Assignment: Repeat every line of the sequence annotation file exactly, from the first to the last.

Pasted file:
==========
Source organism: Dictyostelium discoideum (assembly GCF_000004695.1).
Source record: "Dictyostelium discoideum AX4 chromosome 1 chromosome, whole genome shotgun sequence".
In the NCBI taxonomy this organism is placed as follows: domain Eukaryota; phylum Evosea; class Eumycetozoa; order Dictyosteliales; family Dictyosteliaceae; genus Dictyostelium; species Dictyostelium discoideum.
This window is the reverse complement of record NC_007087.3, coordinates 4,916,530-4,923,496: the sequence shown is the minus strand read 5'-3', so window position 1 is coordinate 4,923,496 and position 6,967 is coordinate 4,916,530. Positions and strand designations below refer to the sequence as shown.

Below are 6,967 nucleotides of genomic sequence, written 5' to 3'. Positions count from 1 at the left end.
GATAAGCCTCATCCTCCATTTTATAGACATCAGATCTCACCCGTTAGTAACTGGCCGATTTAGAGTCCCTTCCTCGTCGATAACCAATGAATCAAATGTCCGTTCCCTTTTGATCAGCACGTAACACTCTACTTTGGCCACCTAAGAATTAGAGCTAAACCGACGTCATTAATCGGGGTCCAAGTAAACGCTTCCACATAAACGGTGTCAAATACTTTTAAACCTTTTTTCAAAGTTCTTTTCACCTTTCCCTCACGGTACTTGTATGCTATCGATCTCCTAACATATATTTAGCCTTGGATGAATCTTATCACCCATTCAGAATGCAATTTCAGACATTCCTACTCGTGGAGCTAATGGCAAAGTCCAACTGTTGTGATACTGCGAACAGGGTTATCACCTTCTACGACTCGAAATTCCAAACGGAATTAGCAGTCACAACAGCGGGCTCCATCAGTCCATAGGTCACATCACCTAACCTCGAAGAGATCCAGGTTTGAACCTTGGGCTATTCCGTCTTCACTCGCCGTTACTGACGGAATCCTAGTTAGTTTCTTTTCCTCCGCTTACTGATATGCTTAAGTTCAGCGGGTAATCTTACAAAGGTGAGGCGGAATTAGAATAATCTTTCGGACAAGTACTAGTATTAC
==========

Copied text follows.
Source organism: Dictyostelium discoideum (assembly GCF_000004695.1).
Source record: "Dictyostelium discoideum AX4 chromosome 1 chromosome, whole genome shotgun sequence".
In the NCBI taxonomy this organism is placed as follows: domain Eukaryota; phylum Evosea; class Eumycetozoa; order Dictyosteliales; family Dictyosteliaceae; genus Dictyostelium; species Dictyostelium discoideum.
This window is the reverse complement of record NC_007087.3, coordinates 4,916,530-4,923,496: the sequence shown is the minus strand read 5'-3', so window position 1 is coordinate 4,923,496 and position 6,967 is coordinate 4,916,530. Positions and strand designations below refer to the sequence as shown.

Below are 6,967 nucleotides of genomic sequence, written 5' to 3'. Positions count from 1 at the left end.
GATAAGCCTCATCCTCCATTTTATAGACATCAGATCTCACCCGTTAGTAACTGGCCGATTTAGAGTCCCTTCCTCGTCGATAACCAATGAATCAAATGTCCGTTCCCTTTTGATCAGCACGTAACACTCTACTTTGGCCACCTAAGAATTAGAGCTAAACCGACGTCATTAATCGGGGTCCAAGTAAACGCTTCCACATAAACGGTGTCAAATACTTTTAAACCTTTTTTCAAAGTTCTTTTCACCTTTCCCTCACGGTACTTGTATGCTATCGATCTCCTAACATATATTTAGCCTTGGATGAATCTTATCACCCATTCAGAATGCAATTTCAGACATTCCTACTCGTGGAGCTAATGGCAAAGTCCAACTGTTGTGATACTGCGAACAGGGTTATCACCTTCTACGACTCGAAATTCCAAACGGAATTAGCAGTCACAACAGCGGGCTCCATCAGTCCATAGGTCACATCACCTAACCTCGAAGAGATCCAGGTTTGAACCTTGGGCTATTCCGTCTTCACTCGCCGTTACTGACGGAATCCTAGTTAGTTTCTTTTCCTCCGCTTACTGATATGCTTAAGTTCAGCGGGTAATCTTACAAAGGTGAGGCGGAATTAGAATAATCTTTCGGACAAGTACTAGTATTAC